Talk:The Church of Jesus Christ of Latter-day Saints/Archive 2

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Dmerrill, IIRC, Joseph Smith was sealed to a number of women posthumously, but not concurrently with their marriage or sealing to another man. This does not seem to be polyanderous. I don't recall encountering mention of doctrine or practice of polyandery in Mormonism [now redirected to Church_of_Jesus_Christ_of_Latter-day_Saints], even in the early days. --BrantEaton

That's probably because it is little discussed. However, it is well documented. For one example, see In Sacred Loneliness: The Plural Wives of Joseph Smith by Tood Compton, PhD (classics, UCLA). Or, Mormon Polygamy: A History by Richard S. Van Wagoner. Or, Mormon Enigma: Emma Hale Smith (a biography of Joseph's first wife, who strongly disapproved of his polygamy but was powerless to stop it). Any of those will point you to the primary sources.
The source materials I have found contain declarations by contemporaries of Joseph Smith alleging _his_ polyandery/adultery. Accepting these sources does not establish a pattern of practice or declaration of doctrine for the church. --BrantEaton
Good point, I have to agree with you there. Let's leave it for the moment, and when I start working on the JS biography I will move it there. --Dmerrill

This is of course a contriversial subject, and I have read the primary sources, and have found that Joseph Smith was seeled to women who were already married to non-members. The idea was that sealing to someone was essential for exaltation. There is no evidence that Joseph actually cohabitated with these seelings, and it seems that they were no more than a religious formality. --James L. Carroll

There were many allegations of children from these women, which certainly implies more than sealing happened. We need to do much research before asserting any of that ourselves, of course, which is why it's not in the article.
<joke suggest="Smile: it's funny">Was "Mr. Smith" the only man in the neighborhood for a period of 28 days centered on the 266th day before delivery of these children?</joke>

Can we at least use the words correctly here, folks? Polygamy is plural marriage, of any form. Polygyny is one/many women (in marriage or breeding). Polyandry is one woman/many men (in marriage or breeding). Polyamory is plural dating/cohabitation (that one is well-established but hasn't made it into most dictionaries yet). --LDC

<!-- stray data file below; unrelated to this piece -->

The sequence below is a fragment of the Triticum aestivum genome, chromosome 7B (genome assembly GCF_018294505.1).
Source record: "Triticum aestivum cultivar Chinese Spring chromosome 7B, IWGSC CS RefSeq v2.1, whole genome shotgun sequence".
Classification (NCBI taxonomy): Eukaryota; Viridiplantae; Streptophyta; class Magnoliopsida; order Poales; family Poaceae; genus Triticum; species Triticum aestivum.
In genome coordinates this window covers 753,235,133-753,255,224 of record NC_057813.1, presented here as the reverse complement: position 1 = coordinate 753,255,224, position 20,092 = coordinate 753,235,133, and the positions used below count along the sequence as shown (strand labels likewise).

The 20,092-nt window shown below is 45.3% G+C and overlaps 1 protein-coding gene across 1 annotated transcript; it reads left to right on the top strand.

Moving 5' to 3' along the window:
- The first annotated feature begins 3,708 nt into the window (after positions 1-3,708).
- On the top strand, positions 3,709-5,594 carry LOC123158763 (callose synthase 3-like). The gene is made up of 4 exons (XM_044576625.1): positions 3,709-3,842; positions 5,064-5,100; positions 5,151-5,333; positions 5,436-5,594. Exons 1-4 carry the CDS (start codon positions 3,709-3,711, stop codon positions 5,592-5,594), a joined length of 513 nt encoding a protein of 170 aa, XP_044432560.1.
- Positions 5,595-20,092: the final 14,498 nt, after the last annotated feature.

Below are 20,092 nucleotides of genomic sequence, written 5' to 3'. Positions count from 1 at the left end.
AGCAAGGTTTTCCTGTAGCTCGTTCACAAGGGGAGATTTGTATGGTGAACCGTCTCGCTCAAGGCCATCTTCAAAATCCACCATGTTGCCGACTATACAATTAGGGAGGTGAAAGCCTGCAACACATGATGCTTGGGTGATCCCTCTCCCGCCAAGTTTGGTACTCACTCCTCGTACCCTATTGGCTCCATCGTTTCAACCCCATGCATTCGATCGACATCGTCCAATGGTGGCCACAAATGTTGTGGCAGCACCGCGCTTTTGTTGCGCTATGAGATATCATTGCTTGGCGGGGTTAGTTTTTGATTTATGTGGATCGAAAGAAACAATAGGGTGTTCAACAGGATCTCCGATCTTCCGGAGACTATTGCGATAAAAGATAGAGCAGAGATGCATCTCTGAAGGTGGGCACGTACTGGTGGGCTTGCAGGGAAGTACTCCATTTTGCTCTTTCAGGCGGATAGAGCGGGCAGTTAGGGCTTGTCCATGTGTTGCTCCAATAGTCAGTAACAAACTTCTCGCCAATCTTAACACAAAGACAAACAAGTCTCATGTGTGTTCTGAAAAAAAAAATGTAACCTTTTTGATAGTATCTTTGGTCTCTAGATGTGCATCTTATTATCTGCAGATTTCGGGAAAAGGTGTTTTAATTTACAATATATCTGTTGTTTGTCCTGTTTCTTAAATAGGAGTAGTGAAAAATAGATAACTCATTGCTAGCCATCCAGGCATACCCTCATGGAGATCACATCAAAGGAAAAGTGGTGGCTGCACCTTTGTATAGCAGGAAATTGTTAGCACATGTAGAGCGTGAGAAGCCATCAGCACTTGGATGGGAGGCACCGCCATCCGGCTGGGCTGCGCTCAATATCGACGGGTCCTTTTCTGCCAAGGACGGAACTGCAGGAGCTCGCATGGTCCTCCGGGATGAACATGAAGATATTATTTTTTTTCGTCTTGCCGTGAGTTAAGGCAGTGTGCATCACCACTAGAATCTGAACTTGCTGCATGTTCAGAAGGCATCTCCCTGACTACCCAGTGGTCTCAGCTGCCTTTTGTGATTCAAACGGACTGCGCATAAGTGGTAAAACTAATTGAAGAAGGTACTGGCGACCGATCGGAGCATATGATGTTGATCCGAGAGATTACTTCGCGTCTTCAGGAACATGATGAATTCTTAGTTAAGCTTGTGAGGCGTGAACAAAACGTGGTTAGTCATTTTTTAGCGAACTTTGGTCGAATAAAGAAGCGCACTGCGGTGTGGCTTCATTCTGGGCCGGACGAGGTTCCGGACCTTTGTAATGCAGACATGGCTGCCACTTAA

I think we *are* using them properly. Joseph Smith married multiple women (polygyny), some of whom had other husbands (polyandry).

Yes, I think you were using "polyandry" correctly when you asked the first question (note the spelling, though), but I think most of the other text here assumes you were asking about something different.

This is precisely the question: Was polyandry (used to spell much gooder when i were stil in school) a feature of Mormon practice or doctrine at any point, even in its very early period? Some contend (and cite statements supportive of the assertion) that Joseph Smith as an individual practiced polygyny, "traditional extramarital activities," and caused some of these women to practice polyandry. These accounts are (understandably) not widely known in the modern church. The veracity of these statements is likely a subject of dispute. --BrantEaton
Very well put. In fact, I'll copy some of that statement to the article. --User:Dmerrill

Even if Joseph Smith married women already married to other men, it is only polyandry if he thought their original marriages were valid. I honestly don't know what he thought. But I doubt that he would have viewed himself as practicing polyandry. -- SJK

If they were legally married, and he legally married them, it was polyandry, wasn't it? --Dmerrill
I don't know what the early Mormon attitude was toward the marriage laws of the state. Current polygamists twist them around something awful - using strategic marriage and divorce to claim that they aren't married to more than one woman, and separating their concept of sacramental marriage and legal marriage. --MichaelTinkler
This reminds me of an amusing sidenote pointed out to me by a Persian friend. She didn't mind the idea of plural marriage one bit. What she hated was Americans shacking up with their BFs/GFs and cheating on their spouses... all perfectly legal.